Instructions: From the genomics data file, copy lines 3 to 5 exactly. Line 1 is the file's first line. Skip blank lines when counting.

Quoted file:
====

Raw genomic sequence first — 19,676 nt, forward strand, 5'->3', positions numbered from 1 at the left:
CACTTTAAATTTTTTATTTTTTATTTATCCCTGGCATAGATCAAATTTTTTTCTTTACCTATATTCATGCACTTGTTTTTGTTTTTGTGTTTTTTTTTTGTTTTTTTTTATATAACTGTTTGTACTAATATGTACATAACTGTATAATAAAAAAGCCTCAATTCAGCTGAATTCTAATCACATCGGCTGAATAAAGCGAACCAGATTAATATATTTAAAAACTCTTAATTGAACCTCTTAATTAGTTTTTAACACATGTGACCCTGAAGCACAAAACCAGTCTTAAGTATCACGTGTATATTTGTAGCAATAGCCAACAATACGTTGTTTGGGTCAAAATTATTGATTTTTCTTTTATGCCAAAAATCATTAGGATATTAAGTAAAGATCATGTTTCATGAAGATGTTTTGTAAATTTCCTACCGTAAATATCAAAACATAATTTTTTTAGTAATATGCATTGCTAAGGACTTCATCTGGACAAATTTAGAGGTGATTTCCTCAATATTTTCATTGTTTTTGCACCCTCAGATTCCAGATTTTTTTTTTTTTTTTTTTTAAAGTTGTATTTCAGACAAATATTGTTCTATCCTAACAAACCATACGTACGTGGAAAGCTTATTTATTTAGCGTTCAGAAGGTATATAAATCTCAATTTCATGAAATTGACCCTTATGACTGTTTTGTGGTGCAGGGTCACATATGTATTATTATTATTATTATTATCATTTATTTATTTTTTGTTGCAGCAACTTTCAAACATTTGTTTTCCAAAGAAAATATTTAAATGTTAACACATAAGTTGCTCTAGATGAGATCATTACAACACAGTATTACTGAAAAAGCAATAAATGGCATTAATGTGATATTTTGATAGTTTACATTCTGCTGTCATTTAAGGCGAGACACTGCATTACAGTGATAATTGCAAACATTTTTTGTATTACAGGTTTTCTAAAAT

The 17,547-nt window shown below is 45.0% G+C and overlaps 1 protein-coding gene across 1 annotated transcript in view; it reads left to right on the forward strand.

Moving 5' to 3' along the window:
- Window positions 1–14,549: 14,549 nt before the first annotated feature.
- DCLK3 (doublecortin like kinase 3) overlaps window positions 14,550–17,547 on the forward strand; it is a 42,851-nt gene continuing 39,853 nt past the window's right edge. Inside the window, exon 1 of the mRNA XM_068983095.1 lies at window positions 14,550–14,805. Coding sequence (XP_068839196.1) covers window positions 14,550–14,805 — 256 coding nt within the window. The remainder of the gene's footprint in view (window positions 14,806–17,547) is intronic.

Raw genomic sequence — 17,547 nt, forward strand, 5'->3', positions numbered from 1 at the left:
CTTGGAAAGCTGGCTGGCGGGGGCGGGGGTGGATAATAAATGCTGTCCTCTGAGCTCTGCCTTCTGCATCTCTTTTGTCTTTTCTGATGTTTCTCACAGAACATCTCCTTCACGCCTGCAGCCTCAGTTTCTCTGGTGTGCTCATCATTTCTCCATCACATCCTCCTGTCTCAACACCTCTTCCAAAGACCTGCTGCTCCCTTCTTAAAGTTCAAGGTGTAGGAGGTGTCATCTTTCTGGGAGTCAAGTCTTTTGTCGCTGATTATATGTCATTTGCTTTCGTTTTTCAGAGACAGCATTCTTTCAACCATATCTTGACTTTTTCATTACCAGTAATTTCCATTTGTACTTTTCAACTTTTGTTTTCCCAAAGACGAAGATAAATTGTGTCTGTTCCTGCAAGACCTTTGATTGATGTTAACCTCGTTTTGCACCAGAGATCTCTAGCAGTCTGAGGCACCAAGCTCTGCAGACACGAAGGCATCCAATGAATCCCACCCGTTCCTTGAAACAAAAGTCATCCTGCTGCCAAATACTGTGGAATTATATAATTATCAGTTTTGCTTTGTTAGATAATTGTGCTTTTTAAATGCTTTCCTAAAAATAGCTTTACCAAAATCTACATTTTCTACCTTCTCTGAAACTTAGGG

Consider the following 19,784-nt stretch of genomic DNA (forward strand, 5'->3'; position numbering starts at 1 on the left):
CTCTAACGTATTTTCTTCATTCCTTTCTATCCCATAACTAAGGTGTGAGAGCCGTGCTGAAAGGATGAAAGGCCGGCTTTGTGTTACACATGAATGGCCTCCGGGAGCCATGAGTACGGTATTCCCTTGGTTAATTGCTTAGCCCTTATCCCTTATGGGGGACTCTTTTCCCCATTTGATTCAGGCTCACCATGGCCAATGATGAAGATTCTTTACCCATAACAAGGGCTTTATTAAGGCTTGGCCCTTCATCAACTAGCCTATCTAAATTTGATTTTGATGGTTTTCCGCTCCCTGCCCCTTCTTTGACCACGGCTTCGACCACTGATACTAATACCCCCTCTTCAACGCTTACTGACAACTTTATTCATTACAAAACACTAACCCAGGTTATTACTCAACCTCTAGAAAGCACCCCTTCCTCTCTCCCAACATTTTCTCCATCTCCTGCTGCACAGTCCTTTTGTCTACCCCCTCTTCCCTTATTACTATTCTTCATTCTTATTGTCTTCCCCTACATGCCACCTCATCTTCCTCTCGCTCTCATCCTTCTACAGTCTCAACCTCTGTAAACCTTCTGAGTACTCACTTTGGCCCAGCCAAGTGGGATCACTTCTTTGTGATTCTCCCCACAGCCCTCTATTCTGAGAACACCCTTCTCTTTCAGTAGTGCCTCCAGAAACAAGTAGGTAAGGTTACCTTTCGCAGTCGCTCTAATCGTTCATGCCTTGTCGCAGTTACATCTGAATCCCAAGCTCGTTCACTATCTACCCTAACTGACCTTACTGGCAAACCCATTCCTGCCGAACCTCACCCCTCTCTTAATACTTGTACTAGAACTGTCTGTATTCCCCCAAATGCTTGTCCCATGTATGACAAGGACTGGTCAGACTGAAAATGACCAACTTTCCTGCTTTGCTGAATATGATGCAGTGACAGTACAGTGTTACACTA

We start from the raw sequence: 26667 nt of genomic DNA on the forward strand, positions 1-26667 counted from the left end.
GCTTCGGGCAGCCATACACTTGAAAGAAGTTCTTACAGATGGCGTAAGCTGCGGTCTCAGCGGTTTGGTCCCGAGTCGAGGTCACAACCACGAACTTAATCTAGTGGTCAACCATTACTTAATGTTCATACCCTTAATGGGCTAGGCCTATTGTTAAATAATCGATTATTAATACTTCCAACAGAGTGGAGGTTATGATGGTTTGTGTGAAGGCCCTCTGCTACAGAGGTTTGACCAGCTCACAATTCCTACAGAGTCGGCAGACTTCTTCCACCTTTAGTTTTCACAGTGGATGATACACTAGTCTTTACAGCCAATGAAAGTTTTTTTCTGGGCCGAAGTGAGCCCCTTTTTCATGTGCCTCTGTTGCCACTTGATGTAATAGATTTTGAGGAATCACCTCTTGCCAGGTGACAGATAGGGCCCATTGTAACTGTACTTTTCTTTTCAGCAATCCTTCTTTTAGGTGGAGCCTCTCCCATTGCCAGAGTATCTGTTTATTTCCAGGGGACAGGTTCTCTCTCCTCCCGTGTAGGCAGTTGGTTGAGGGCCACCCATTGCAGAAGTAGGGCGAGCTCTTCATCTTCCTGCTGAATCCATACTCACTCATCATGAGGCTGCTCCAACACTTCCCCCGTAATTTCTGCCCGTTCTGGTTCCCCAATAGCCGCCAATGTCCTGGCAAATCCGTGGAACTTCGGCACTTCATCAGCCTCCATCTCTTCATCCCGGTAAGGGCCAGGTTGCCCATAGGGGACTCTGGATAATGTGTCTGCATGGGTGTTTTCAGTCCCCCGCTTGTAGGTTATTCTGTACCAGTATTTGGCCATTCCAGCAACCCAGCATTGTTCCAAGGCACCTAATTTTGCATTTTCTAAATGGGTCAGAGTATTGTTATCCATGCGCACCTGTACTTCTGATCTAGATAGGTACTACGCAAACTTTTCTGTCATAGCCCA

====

The 17,547-nt window shown below is 45.0% G+C and overlaps 1 protein-coding gene across 1 annotated transcript in view; it reads left to right on the forward strand.

Moving 5' to 3' along the window:
- Window positions 1–14,549: 14,549 nt before the first annotated feature.